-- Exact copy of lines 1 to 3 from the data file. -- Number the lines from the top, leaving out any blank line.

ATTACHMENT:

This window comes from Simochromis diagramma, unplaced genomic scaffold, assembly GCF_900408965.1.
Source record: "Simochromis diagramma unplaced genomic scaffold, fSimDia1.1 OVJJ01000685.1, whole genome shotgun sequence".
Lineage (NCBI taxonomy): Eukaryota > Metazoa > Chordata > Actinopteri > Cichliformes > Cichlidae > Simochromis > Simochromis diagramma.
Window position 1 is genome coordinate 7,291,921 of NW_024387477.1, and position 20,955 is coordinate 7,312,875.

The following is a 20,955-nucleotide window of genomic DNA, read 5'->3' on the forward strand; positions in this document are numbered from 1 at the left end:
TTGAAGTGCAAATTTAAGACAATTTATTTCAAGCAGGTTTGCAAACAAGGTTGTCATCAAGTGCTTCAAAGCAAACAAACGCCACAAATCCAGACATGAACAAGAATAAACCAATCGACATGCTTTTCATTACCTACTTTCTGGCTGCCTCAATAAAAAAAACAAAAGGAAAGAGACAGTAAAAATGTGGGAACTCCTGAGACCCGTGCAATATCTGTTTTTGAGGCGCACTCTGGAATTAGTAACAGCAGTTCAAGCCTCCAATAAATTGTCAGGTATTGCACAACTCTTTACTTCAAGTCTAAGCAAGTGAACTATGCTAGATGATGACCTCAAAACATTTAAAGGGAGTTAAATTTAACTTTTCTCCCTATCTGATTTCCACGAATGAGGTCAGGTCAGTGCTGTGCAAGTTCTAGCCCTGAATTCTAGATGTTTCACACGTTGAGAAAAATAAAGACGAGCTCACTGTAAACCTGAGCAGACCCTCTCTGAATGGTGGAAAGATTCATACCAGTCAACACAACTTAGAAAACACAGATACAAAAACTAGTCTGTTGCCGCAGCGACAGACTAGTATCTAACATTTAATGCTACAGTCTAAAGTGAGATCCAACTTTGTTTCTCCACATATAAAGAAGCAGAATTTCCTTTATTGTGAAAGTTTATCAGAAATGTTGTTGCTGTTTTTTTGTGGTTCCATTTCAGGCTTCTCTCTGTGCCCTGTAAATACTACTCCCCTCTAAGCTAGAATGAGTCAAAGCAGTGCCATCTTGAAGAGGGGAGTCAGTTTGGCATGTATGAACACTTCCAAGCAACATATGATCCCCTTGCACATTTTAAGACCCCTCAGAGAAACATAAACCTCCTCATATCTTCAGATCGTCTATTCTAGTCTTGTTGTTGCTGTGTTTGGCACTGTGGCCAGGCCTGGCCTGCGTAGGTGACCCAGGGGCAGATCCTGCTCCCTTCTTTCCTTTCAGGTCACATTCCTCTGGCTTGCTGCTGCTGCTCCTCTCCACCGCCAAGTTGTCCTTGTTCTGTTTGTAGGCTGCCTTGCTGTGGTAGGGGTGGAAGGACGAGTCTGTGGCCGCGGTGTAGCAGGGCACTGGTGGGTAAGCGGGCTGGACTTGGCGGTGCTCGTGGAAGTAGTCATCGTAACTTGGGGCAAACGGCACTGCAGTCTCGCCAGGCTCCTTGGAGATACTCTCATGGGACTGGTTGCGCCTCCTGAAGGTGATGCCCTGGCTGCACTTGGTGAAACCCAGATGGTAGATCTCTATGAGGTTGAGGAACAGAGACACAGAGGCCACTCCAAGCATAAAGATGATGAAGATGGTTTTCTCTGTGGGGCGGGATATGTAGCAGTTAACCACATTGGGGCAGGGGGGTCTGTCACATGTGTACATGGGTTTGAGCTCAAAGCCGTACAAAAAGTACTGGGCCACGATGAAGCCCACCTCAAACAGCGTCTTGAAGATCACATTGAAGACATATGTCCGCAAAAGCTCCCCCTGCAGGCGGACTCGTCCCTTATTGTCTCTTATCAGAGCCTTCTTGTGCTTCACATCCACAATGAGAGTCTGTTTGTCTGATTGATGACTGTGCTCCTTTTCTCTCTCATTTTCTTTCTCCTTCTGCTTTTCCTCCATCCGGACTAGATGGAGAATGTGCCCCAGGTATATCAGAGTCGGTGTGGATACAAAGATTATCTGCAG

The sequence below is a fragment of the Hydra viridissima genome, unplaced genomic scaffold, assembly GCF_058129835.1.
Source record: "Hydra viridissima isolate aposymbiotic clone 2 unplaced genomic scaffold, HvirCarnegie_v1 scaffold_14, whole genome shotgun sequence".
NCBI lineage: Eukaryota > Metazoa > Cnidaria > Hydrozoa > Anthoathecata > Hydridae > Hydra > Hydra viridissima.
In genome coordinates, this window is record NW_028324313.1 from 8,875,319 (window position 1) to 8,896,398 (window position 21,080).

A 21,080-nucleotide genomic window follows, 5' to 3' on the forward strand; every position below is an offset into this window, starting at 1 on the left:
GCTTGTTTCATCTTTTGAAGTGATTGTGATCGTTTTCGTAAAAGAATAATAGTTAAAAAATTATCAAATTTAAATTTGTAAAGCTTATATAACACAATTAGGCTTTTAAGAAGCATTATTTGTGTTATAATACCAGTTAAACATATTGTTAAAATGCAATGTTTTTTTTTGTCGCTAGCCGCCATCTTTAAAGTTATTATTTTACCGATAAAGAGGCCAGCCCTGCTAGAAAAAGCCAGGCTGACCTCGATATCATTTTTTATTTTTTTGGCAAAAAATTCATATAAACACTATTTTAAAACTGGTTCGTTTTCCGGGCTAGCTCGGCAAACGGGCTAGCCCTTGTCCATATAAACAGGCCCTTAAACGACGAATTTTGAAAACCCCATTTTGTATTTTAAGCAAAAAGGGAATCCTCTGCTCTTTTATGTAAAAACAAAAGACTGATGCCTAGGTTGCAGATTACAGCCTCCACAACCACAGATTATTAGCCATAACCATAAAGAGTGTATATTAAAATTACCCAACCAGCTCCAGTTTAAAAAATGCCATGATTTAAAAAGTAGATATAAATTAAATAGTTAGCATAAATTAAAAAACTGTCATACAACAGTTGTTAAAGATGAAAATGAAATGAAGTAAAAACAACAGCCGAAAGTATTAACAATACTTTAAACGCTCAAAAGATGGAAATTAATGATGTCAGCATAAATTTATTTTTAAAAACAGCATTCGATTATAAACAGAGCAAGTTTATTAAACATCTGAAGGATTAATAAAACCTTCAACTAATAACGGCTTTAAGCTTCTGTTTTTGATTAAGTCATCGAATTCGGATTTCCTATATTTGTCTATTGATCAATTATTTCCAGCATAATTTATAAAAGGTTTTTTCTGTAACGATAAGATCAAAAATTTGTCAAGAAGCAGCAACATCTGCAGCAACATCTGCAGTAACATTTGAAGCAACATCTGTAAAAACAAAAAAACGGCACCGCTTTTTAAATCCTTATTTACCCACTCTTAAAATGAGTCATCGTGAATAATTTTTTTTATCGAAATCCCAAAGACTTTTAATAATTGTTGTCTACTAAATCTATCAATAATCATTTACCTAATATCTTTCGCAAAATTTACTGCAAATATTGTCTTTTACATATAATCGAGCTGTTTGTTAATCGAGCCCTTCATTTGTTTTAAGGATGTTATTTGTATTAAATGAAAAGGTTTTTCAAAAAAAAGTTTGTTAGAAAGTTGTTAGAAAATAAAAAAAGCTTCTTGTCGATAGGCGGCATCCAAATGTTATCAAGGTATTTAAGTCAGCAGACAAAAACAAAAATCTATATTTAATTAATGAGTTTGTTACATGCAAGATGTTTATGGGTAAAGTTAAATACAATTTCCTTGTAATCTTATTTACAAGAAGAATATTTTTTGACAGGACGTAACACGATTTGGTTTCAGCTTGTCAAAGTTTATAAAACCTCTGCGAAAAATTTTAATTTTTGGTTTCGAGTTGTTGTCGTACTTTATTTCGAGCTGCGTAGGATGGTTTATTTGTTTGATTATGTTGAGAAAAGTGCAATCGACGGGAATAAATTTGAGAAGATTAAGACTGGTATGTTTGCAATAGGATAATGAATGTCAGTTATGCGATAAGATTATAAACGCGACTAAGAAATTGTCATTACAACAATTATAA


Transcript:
This window comes from Simochromis diagramma, unplaced genomic scaffold, assembly GCF_900408965.1.
Source record: "Simochromis diagramma unplaced genomic scaffold, fSimDia1.1 OVJJ01000685.1, whole genome shotgun sequence".
Lineage (NCBI taxonomy): Eukaryota > Metazoa > Chordata > Actinopteri > Cichliformes > Cichlidae > Simochromis > Simochromis diagramma.